Most people have heard about Blackwater, the largest mercenary army in the world. Earlier, The Nation of New York obtained explosive documents and information that exposed its chilling face and activities. In 2010, Jeremy Scahill reported in detail about services Blackwater provides to governments and corporations in the form of terrorism, enabling their clients to deny involvement. It is also the largest private contractor of the US Department of State. It boasts two companies ‘Total Intelligence Solutions’ and the ‘Terrorism Research Center’, both owned by Erik Prince; also some 30 shell companies and subsidiaries. It was renamed ‘Xe Services’ following their large-scale massacres and brutalities in Iraq that shocked the entire world.

While Scahill’s report should be read and re-read, what has all this to do with undesirable Bt seeds that Monsanto is trying to bulldoze into Pakistan? Internal ‘Total Intelligence Solutions’ communications revealed that Monsanto, the world’s largest supplier of GM seeds, hired the company in 2008–09 after it had offered to infiltrate activist groups working anywhere against Monsanto. Blackwater’s personnel include former top CIA officials, having developed “a rapidly growing, worldwide network of folks that can do everything from surveillance to ….. disruption operations.” Are they here?

The immediate worrying news is that the government is now seeking to roll back devolution of agricultural matters to provincial governments (and therefore the decisions on Monsanto) by reviving the defunct Federal Committee on Agriculture. To date, there’s been no initiative as in India and elsewhere, to document indigenous species and traditional knowledge to prevent theft.

Like everywhere else, the struggle is between people’s agricultural sovereignty and unacceptable global corporate control, but it is being fought between proxy players that exclude the citizenry.

This article was published in The Nation on 14 January, 2014 

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Recolonisation by privatisation


January 08, 2014


“Nothing is sacred … we are packaging up our companies … the state-owned corporations have been well-run for the past few years …. And now we are offering them to investors from all over the world ….!”

Such was the arrogance (reported by
BBC) with which Shaukat Aziz treated Pakistan’s public property, to be handed out on a silver platter, as if from his personal fiefdom. But then, his sentiments did not include homeland loyalty.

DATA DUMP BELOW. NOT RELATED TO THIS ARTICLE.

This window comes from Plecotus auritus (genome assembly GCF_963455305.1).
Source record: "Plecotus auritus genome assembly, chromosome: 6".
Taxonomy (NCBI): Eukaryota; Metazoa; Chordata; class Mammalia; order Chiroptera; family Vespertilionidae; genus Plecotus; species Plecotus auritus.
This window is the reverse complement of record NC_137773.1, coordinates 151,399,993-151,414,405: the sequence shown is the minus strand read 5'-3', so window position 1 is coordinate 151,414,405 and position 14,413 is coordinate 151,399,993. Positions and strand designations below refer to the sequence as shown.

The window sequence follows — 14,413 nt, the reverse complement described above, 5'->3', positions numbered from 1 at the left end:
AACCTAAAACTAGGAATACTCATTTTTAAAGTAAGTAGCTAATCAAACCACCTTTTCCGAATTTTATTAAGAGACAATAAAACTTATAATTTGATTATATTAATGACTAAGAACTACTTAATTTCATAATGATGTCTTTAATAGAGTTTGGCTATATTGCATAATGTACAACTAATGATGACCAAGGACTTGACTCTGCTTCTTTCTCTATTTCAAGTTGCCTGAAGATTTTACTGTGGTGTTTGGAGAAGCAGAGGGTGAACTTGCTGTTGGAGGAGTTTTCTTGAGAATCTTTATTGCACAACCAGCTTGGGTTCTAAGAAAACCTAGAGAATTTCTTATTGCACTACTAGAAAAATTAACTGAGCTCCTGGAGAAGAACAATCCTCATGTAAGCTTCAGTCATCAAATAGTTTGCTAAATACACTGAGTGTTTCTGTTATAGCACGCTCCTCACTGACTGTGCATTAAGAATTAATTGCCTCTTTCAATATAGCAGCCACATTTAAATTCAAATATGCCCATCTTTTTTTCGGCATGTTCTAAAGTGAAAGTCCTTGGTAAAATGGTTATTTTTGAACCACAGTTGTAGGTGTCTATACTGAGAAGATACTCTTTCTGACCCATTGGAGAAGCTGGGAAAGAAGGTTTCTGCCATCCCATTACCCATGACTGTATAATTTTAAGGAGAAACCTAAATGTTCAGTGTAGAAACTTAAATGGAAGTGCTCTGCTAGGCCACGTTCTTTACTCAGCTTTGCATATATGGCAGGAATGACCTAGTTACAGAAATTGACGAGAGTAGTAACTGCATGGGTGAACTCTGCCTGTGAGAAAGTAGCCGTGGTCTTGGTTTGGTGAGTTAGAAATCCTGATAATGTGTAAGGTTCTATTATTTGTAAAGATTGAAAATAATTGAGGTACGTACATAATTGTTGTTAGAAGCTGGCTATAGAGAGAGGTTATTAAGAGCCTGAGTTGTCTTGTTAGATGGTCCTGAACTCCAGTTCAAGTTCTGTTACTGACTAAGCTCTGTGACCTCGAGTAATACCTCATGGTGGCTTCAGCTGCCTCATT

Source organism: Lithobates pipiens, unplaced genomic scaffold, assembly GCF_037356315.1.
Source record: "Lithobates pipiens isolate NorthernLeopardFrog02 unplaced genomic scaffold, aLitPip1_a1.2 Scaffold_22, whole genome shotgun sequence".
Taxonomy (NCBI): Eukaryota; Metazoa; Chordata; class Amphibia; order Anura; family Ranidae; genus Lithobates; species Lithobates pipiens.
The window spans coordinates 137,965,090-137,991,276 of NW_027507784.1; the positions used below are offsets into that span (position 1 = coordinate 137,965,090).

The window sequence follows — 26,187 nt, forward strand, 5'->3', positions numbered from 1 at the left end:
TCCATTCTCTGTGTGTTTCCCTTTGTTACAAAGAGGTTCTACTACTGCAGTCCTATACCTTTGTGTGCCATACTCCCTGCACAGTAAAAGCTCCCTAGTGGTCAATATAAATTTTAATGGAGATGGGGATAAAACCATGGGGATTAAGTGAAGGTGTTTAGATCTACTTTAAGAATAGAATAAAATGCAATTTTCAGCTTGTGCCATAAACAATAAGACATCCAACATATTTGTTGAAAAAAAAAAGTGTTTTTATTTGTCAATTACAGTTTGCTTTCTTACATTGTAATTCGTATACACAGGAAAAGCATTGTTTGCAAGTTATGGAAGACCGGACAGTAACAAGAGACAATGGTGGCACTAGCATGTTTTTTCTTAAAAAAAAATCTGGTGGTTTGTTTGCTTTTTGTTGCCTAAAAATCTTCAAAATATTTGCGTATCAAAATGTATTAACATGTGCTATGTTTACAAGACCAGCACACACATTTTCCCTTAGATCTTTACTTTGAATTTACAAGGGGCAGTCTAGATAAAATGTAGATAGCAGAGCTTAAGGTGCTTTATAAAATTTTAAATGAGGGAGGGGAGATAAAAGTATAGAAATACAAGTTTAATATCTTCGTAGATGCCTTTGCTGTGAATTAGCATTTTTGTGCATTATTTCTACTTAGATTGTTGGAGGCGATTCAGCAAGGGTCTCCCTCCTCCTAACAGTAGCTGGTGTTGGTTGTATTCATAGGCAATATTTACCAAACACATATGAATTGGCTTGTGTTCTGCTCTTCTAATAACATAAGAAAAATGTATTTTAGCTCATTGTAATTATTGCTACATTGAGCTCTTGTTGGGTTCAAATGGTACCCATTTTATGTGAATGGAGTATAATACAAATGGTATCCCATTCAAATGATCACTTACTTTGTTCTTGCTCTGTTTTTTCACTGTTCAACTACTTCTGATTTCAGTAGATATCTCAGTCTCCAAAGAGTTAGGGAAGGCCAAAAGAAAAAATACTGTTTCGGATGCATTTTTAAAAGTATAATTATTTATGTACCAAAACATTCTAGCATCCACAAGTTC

For decades, the secretive and unaccountable World Bank/IMF have been doing what they do best – turning a blind eye to and accommodating greedy, corrupt, southern governments indulging in graft and patronage. A highly-respected senior civil servant publicly revealed that in the seventies, World Bank/IMF pushed Bhutto towards nationalization which the then government was neither equipped nor competent to execute. A decade later when the anticipated damage was done, IMF about-turned, demanding denationalization and privatisation ! — Apparently this was its modus operandi in many countries such as in
Africa. It also explains how efficient, profitable Pakistani units were suddenly rendered “sick” a few years after nationalization.

State institutions buckle when subjected to non-professionalism, political interference, and absence of transparency and accountability. Few bureaucrats and politicians are trained or experienced in running business. Even educated non-specialists or amateurs are not allowed to perform surgery; how can ignoramuses? Political elements, even if elected, but unavoidably biased, have to be restrained by law from running or dictating to public institutions.

Conversely, what is the excuse for selling off well-run, highly-profitable state enterprises? For the last 20 years, Pakistani citizens’ assets were sold to private parties’ without public consent. If at all, only losing enterprises may be put on the auction block. But first the cause for failure has to be addressed — by change of management.

Besides, all state enterprises do not necessarily run badly. On the contrary, some do exceedingly well. Like the two blue-chip companies, OGDCL and Pakistan Petroleum Limited. OGDCL earned Rs. 91 billion profit during 2012-13 and contributed Rs. 130 billion to the national exchequer through corporate tax, royalties, sales tax, excise duty, development surcharge and dividends.
PPL earned Rs. 42 billion during the same period and contributed Rs. 52 billion in taxes.

The doublespeak rationale for selling off highly profitable enterprises is acutely suspect, given self-serving and unproven free-market policies — which are ultimately achieved only through coercive and unequal financial and trade terms between poor and rich countries or investors, and blatant violations of basic rights. ‘Efficiency’, usually achieved with exploitation and starvation wages, only enriches shareholders, not the public.

At this point as government demonstrates unholy haste to sell off all remaining public assets, it’s pertinent to ask: why then were state corporations created at all? Following unsavoury origins in colonisation, state corporations were later adapted for public benefit or to protect essential and strategic assets such as oil and gas. Besides, the private sector simply could not serve non-profit areas where investment was not forthcoming, such as in water and sanitation, telecommunications, utilities, and so on.

Yet citizens, by natural right, simply had to be served, since the government took over natural resources and the Commons (from which people previously derived their livelihoods) on the grounds that these would be better harnessed to distribute benefits universally. It therefore made sense to create corporations to do the job, financed by public revenue. Most municipalities around the world operate this way.